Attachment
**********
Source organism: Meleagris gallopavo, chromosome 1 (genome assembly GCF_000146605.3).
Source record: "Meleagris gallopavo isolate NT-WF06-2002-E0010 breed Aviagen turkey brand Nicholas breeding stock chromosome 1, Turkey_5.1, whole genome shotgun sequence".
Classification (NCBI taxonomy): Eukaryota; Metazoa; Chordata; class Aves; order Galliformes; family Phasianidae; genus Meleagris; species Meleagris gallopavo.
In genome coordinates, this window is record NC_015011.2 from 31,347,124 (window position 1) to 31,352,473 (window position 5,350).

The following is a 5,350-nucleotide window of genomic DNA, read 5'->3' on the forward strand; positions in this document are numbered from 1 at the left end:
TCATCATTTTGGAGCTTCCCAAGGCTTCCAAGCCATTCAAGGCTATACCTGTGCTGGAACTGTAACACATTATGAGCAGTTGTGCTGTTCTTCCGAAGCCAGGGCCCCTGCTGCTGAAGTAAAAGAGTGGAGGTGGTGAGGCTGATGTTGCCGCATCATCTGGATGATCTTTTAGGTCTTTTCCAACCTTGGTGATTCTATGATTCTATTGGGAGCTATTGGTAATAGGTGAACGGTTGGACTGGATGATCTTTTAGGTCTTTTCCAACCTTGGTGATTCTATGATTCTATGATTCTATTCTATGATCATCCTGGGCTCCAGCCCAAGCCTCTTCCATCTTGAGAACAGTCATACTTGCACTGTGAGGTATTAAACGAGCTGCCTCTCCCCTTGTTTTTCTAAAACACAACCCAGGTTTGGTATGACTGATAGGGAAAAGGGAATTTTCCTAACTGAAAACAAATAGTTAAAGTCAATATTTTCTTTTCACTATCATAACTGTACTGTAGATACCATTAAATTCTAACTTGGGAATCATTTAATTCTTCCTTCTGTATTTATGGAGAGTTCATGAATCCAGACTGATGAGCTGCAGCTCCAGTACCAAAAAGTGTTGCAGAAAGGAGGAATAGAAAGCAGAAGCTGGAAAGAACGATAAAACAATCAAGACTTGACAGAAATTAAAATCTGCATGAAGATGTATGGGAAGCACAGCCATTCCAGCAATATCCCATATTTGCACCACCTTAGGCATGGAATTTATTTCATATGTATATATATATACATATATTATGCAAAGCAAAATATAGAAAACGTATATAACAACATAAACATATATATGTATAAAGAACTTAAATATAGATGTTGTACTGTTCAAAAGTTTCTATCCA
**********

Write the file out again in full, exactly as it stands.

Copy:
Source organism: Meleagris gallopavo, chromosome 1 (genome assembly GCF_000146605.3).
Source record: "Meleagris gallopavo isolate NT-WF06-2002-E0010 breed Aviagen turkey brand Nicholas breeding stock chromosome 1, Turkey_5.1, whole genome shotgun sequence".
Classification (NCBI taxonomy): Eukaryota; Metazoa; Chordata; class Aves; order Galliformes; family Phasianidae; genus Meleagris; species Meleagris gallopavo.
In genome coordinates, this window is record NC_015011.2 from 31,347,124 (window position 1) to 31,352,473 (window position 5,350).

The following is a 5,350-nucleotide window of genomic DNA, read 5'->3' on the forward strand; positions in this document are numbered from 1 at the left end:
TCATCATTTTGGAGCTTCCCAAGGCTTCCAAGCCATTCAAGGCTATACCTGTGCTGGAACTGTAACACATTATGAGCAGTTGTGCTGTTCTTCCGAAGCCAGGGCCCCTGCTGCTGAAGTAAAAGAGTGGAGGTGGTGAGGCTGATGTTGCCGCATCATCTGGATGATCTTTTAGGTCTTTTCCAACCTTGGTGATTCTATGATTCTATTGGGAGCTATTGGTAATAGGTGAACGGTTGGACTGGATGATCTTTTAGGTCTTTTCCAACCTTGGTGATTCTATGATTCTATGATTCTATTCTATGATCATCCTGGGCTCCAGCCCAAGCCTCTTCCATCTTGAGAACAGTCATACTTGCACTGTGAGGTATTAAACGAGCTGCCTCTCCCCTTGTTTTTCTAAAACACAACCCAGGTTTGGTATGACTGATAGGGAAAAGGGAATTTTCCTAACTGAAAACAAATAGTTAAAGTCAATATTTTCTTTTCACTATCATAACTGTACTGTAGATACCATTAAATTCTAACTTGGGAATCATTTAATTCTTCCTTCTGTATTTATGGAGAGTTCATGAATCCAGACTGATGAGCTGCAGCTCCAGTACCAAAAAGTGTTGCAGAAAGGAGGAATAGAAAGCAGAAGCTGGAAAGAACGATAAAACAATCAAGACTTGACAGAAATTAAAATCTGCATGAAGATGTATGGGAAGCACAGCCATTCCAGCAATATCCCATATTTGCACCACCTTAGGCATGGAATTTATTTCATATGTATATATATATACATATATTATGCAAAGCAAAATATAGAAAACGTATATAACAACATAAACATATATATGTATAAAGAACTTAAATATAGATGTTGTACTGTTCAAAAGTTTCTATCCA